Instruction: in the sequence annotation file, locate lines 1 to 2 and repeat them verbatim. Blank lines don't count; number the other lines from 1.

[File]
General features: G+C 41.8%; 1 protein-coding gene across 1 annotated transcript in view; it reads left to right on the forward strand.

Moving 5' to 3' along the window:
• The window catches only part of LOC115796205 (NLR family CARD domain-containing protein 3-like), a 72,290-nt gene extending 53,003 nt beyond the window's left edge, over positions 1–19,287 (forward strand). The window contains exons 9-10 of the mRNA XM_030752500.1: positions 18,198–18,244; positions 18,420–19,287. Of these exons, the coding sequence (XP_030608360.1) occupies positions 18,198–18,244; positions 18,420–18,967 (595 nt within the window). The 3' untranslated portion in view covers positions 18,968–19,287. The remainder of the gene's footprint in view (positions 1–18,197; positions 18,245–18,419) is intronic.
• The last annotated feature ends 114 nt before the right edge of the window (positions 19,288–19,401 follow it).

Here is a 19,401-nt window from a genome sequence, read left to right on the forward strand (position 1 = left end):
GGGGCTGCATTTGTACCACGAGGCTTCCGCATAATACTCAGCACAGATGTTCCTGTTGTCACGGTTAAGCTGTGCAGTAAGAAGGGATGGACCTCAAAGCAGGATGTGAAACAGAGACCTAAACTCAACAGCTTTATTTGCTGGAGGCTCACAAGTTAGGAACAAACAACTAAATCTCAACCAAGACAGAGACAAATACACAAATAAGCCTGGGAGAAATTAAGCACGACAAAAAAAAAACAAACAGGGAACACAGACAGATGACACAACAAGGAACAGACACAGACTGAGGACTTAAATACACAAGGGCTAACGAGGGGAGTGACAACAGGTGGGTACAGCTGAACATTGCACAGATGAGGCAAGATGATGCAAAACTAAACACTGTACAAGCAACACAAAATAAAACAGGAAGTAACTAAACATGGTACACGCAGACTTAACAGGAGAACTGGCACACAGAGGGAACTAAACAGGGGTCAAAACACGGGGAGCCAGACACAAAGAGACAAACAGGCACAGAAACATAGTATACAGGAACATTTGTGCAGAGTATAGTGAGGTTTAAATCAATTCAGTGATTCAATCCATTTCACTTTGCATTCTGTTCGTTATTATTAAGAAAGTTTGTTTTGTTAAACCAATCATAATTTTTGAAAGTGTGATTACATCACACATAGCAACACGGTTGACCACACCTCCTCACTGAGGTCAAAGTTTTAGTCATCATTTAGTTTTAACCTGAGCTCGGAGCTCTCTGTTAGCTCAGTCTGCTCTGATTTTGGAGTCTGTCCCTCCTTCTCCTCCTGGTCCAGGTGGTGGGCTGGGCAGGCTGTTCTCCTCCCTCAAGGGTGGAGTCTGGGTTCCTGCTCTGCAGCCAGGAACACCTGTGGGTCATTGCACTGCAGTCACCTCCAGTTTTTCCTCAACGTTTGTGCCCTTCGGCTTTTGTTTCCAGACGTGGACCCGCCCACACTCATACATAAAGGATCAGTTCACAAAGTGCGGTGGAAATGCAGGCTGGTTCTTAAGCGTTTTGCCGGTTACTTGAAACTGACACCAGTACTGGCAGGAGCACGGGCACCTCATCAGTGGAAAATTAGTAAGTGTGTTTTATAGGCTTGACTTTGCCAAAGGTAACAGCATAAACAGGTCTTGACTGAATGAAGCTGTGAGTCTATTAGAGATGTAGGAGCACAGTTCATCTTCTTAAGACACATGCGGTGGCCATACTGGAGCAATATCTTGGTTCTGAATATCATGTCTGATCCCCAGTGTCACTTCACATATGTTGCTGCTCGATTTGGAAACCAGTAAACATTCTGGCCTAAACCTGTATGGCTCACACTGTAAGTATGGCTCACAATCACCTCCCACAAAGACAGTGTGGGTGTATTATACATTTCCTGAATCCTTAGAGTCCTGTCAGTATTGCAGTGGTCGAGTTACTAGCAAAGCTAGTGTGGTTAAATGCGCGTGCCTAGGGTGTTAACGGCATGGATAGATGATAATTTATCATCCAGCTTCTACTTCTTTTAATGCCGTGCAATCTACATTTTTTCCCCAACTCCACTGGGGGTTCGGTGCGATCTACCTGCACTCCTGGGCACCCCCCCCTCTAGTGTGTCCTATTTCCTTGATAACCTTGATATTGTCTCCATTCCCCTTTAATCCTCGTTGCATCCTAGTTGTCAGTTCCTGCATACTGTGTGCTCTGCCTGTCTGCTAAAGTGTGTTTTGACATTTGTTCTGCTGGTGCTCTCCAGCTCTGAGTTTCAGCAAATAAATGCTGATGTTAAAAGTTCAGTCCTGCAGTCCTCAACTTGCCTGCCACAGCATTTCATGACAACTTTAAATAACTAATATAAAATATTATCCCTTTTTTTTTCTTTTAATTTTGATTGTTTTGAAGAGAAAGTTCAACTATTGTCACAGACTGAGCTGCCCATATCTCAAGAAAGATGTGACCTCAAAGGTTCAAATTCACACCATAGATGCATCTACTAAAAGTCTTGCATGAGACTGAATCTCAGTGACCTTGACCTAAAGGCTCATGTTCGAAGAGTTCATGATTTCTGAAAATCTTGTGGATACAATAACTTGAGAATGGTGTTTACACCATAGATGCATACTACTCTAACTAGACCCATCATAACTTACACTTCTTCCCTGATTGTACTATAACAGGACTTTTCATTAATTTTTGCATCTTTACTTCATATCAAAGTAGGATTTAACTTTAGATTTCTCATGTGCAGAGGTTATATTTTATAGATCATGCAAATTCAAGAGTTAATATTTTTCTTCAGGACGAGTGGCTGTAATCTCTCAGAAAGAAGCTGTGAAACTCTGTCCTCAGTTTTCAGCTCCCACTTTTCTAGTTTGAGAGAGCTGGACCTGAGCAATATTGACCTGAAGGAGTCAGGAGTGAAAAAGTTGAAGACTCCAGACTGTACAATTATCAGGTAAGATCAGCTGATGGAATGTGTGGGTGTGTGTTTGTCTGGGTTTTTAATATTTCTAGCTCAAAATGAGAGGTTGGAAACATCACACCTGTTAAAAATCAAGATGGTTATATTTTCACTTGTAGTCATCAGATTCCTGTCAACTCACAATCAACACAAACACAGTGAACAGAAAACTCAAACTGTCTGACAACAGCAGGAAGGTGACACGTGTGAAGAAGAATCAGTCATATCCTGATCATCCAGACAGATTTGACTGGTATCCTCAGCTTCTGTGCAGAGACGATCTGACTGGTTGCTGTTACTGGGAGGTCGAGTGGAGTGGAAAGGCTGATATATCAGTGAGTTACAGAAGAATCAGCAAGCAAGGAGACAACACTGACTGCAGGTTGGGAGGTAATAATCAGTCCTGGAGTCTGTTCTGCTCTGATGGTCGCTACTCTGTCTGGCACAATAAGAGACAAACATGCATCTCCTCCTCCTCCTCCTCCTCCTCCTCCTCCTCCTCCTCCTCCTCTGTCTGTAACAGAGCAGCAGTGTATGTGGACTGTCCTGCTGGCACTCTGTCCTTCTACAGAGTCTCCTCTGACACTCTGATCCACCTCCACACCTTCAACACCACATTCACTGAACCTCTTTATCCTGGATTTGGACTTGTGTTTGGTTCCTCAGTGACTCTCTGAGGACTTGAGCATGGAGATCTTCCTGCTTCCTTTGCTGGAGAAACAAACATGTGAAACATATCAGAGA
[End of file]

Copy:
General features: G+C 41.8%; 1 protein-coding gene across 1 annotated transcript in view; it reads left to right on the forward strand.

Moving 5' to 3' along the window: